Outbreak of Severe Pulmonary Disease Associated with Using E-cigarette Products

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Investigation Notice

Initially posted by the CDC on August 30, 2019

CDC, U.S. Food and Drug Administration (FDA), state and local health departments, and other clinical and public health partners are investigating a multistate outbreak of severe pulmonary disease associated with e-cigarette product (devices, liquids, refill pods, and/or cartridges) use. This investigation is ongoing and has not identified a cause, but all reported cases have a history of using e-cigarette products.

E-cigarettes are devices that deliver an aerosol to the user by heating a liquid that usually contains nicotine, flavorings, and other chemicals. E-cigarettes can also be used to deliver marijuana or other substances.

Latest Outbreak Information

  • As of August 27, 2019, 215 possible cases of severe pulmonary disease associated with the use of electronic cigarette, or e-cigarette, products, have been reported by 25 states and additional pulmonary illnesses are under investigation.
  • These are preliminary case counts based on initial reports. A new standardized case definition was released by CDC on August 25, 2019. Additional reports of pulmonary illness are being investigated by states to determine whether those illnesses are related to e-cigarette product use. These numbers are likely to change over time.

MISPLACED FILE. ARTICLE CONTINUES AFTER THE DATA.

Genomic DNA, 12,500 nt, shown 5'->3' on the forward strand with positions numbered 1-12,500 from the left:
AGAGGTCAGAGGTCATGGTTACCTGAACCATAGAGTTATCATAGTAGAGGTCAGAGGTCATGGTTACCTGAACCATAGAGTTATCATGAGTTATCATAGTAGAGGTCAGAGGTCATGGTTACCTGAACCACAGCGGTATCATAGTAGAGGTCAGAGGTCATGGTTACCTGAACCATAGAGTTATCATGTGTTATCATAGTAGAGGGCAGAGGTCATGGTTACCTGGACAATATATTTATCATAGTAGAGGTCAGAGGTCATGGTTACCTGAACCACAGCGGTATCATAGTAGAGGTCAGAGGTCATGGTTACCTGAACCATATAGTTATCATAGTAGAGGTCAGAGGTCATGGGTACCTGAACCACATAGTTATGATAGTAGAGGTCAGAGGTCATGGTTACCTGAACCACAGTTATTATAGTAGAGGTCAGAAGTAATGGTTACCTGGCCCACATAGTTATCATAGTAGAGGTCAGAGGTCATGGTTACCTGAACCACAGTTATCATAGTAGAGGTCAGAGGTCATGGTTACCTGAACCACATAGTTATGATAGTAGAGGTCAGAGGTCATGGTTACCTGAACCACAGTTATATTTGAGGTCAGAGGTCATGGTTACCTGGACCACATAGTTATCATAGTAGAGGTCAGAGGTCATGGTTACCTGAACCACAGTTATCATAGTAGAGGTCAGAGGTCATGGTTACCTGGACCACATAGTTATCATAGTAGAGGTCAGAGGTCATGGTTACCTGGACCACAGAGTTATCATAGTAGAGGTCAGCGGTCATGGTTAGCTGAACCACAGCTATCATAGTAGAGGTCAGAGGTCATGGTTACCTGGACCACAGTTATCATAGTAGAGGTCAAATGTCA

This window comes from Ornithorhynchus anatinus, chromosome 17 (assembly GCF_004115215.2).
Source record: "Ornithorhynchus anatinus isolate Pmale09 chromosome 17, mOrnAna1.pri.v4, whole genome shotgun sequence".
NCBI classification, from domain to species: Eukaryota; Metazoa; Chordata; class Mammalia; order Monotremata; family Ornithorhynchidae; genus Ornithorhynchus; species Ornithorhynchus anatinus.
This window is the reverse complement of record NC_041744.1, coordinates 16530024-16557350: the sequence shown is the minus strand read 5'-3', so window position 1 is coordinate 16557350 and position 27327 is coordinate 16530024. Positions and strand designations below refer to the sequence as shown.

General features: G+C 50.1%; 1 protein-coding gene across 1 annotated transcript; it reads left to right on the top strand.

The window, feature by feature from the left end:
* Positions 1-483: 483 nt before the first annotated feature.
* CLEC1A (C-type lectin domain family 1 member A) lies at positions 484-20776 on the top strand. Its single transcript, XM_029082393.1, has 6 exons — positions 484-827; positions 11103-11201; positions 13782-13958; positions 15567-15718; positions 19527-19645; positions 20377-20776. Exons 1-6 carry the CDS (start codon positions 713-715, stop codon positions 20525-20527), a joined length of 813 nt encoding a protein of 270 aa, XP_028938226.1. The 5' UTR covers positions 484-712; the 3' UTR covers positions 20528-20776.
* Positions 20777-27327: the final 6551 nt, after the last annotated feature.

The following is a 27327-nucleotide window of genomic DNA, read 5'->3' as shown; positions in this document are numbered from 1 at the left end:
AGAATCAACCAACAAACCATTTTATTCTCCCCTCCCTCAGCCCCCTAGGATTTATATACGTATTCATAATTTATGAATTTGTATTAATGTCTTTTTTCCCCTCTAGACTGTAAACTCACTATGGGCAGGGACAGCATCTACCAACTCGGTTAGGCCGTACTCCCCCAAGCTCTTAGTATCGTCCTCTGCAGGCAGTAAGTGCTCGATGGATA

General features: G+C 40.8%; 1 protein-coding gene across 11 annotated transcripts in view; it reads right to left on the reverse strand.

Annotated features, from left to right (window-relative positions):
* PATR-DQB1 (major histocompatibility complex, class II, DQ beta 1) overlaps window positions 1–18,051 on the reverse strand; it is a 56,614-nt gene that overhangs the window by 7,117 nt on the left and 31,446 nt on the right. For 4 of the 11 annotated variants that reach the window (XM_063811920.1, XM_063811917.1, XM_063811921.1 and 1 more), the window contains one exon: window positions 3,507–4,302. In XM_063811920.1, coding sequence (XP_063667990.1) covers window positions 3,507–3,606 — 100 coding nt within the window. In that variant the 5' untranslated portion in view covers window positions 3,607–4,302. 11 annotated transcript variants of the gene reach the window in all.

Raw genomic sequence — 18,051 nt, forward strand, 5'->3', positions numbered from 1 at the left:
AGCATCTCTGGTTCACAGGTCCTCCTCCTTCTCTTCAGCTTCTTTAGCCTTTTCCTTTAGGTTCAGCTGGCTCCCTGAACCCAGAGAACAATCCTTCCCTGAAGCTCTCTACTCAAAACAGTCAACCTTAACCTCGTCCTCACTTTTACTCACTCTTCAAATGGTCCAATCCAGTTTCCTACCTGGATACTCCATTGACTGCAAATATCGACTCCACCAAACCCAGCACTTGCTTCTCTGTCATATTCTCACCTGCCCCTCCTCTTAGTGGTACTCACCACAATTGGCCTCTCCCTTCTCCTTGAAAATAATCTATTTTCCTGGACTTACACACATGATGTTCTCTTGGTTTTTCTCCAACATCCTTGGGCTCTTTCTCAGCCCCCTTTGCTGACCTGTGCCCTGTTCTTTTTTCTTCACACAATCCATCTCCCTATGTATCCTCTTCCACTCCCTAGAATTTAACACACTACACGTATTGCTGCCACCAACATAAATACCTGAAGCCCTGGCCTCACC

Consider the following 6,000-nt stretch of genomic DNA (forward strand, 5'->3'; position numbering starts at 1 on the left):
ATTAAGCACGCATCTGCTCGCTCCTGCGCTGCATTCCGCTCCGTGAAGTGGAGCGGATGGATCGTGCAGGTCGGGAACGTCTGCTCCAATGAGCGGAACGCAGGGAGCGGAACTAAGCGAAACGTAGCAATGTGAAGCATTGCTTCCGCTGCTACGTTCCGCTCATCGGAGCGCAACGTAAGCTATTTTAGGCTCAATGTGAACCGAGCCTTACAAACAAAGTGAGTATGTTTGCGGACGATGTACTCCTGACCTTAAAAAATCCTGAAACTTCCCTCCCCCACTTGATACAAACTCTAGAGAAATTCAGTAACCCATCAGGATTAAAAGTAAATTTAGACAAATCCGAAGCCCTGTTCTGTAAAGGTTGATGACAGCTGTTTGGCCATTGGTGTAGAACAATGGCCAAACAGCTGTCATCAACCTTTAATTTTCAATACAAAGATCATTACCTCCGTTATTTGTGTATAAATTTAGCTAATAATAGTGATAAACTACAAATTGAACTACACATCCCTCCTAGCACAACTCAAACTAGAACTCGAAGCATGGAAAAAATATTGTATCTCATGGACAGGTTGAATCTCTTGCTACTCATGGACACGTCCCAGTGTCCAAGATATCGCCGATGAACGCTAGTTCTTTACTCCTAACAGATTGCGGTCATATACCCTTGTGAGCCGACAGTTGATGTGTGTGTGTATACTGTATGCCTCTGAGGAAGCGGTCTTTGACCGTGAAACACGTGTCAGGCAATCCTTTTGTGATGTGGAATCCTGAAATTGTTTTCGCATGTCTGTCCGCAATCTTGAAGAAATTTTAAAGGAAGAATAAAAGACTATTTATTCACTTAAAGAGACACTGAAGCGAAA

• The available evidence does not currently suggest that an infectious disease is the cause of the illnesses.
  • The investigation has not identified any specific substance or e-cigarette product that is linked to all cases. Many patients report using e-cigarette products with liquids that contain cannabinoid products, such as tetrahydrocannabinol (THC).
  • These investigations are ongoing. CDC will provide updates when more information is available.

At A Glance

  • Possible Cases: 215
  • States: 25
  • Deaths: 1

Recommendations for the Public

While this investigation is ongoing, if you are concerned about these specific health risks, consider not using e-cigarette products.

If you do use e-cigarette products and you experience symptoms like those reported in this outbreak, seek medical care promptly. CDC and the FDA will continue to alert the public throughout this investigation.

Regardless of the ongoing investigation:

  • Youth and young adults should not use e-cigarette products.
  • Women who are pregnant should not use e-cigarette products.
  • Adults who do not currently use tobacco products should not start using e-cigarette products.
  • If you do use e-cigarette products, you should not buy these products off the street (for example, e-cigarette products with THC or other cannabinoids).
  • You should not modify e-cigarette products or add any substances to these products that are not intended by the manufacturer.
  • Adult smokers who are attempting to quit should use evidence-based treatments, including counseling and FDA-approved medications. If you need help quitting tobacco products, including e-cigarettes, contact your doctor or other medical provider.

If you are concerned about your health after using an e-cigarette product, you can also call your local poison control center at 1-800-222-1222.